Zen Master – Dogen Kigen


About Zen and Zazen Meditation HERE.

Dogen Kigen (19 January 1200 – 22 September 1253) was born into a family of Japanese nobles and was a descendant (9th generation) of Emperor Murakami. His mother died when he was 7.

He was a Buddhist monk, writer, poet, founder of the Soto school, of Zen Buddhism in Japan, and also widely accepted as one of the most valuable philosophers that Japan had.

Being part of one of the branches of the influential Minamoto family, he leaves home at the age of 12, to the Tendai monastery, near Mount Hiei.

Not satisfied with the teaching of the monastery, and after searching for a master for six years, he will finally meet Master Myozen.
Along with this scholar, at the age of 23, Dogen will set off for China, where he will stay for four years.

Back in Japan he dedicated the rest of his life to implanting the elements of Soto Zen Buddhism here. Shortly after his return, he wrote Universally Recommended Instructions in Zen”.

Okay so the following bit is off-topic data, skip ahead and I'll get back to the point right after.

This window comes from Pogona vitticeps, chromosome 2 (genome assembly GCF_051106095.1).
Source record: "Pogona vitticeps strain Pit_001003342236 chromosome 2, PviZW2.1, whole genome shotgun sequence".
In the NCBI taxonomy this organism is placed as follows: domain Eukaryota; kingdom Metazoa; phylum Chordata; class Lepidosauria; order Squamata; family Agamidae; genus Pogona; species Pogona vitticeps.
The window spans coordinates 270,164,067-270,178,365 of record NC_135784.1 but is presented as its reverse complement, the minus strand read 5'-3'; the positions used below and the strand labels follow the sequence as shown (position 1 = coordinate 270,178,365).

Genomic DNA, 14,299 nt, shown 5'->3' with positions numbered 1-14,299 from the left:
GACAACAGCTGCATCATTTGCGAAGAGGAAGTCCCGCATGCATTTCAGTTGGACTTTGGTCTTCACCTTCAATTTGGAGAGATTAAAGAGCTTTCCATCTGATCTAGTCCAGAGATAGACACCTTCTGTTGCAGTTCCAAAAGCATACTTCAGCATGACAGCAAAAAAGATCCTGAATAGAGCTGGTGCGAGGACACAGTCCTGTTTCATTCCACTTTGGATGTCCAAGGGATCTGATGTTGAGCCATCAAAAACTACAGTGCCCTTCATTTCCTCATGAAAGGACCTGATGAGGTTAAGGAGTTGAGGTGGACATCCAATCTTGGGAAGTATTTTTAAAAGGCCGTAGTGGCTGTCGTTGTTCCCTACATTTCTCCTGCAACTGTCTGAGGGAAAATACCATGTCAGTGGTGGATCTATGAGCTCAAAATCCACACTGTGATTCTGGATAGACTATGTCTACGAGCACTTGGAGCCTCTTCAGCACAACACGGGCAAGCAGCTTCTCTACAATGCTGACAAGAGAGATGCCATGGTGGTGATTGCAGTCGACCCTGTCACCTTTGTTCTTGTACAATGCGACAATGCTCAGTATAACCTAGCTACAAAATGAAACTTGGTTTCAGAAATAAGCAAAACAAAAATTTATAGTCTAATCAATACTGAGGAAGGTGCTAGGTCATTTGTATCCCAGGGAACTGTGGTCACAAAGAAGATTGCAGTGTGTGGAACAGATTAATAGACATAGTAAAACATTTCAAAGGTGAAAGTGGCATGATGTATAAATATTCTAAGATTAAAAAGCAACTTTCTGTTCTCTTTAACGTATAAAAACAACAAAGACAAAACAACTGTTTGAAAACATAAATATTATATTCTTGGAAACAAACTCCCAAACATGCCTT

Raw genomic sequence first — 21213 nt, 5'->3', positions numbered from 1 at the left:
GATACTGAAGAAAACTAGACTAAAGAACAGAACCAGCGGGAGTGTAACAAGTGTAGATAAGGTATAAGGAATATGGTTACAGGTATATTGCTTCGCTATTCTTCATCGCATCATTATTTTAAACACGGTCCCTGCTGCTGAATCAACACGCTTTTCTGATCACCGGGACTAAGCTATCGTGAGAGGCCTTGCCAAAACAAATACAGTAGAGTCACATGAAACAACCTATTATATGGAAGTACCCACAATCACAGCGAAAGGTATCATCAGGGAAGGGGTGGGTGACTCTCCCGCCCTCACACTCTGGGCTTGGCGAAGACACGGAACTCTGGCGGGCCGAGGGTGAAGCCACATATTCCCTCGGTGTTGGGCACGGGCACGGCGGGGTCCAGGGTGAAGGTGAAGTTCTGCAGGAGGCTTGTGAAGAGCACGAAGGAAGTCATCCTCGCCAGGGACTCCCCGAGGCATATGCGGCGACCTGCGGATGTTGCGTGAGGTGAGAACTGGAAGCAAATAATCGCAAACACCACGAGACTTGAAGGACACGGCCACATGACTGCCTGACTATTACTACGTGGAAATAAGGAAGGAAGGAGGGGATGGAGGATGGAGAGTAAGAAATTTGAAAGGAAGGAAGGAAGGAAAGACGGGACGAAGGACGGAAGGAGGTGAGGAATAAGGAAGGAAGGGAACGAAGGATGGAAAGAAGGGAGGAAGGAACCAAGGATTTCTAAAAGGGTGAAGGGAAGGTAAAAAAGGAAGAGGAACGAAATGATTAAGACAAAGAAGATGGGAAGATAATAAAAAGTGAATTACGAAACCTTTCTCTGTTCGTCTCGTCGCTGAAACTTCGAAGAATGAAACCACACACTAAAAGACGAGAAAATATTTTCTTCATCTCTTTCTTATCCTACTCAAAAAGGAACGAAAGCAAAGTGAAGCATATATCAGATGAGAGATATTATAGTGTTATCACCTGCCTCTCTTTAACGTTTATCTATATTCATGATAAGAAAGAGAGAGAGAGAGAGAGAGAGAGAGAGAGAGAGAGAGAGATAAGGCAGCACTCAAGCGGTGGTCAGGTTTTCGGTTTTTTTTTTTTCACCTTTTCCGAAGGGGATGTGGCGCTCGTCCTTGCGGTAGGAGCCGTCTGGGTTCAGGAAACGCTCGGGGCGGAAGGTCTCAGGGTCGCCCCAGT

What distinguished the Soto Zen school from the other Zen schools was that it placed great emphasis on practicing zazen static meditation, with Dogen going so far as to identify this practice with Nirvana.

Dogen was known for his extensive writings, including his famous work, Shōbōgenzō, composed of 95 texts.

Dogen is the author of important treatises that have underpinned the doctrine and practice of Zen and laid the foundations for a monastic life dedicated to authentic Buddhism.

He spent his last years in the Temple of Eihei-ji. He died in Kyoto on 28 August 1253.

The fundamental principles of Zen Soto:

  • practice is aimless and non-objective (mushotoku);
  • abandonment of body and mind (shin jin datsu raku);
  • practice itself is satori (shusho ishinyo).

About Zen and Zazen Meditation HERE.

In 2009 the film Zen appears

This adaptation of Dogen’s life, a masterpiece, is almost a meditation in itself.

We can watch the film here (with subtitles in Romanian)


Here watching with English subtitles.

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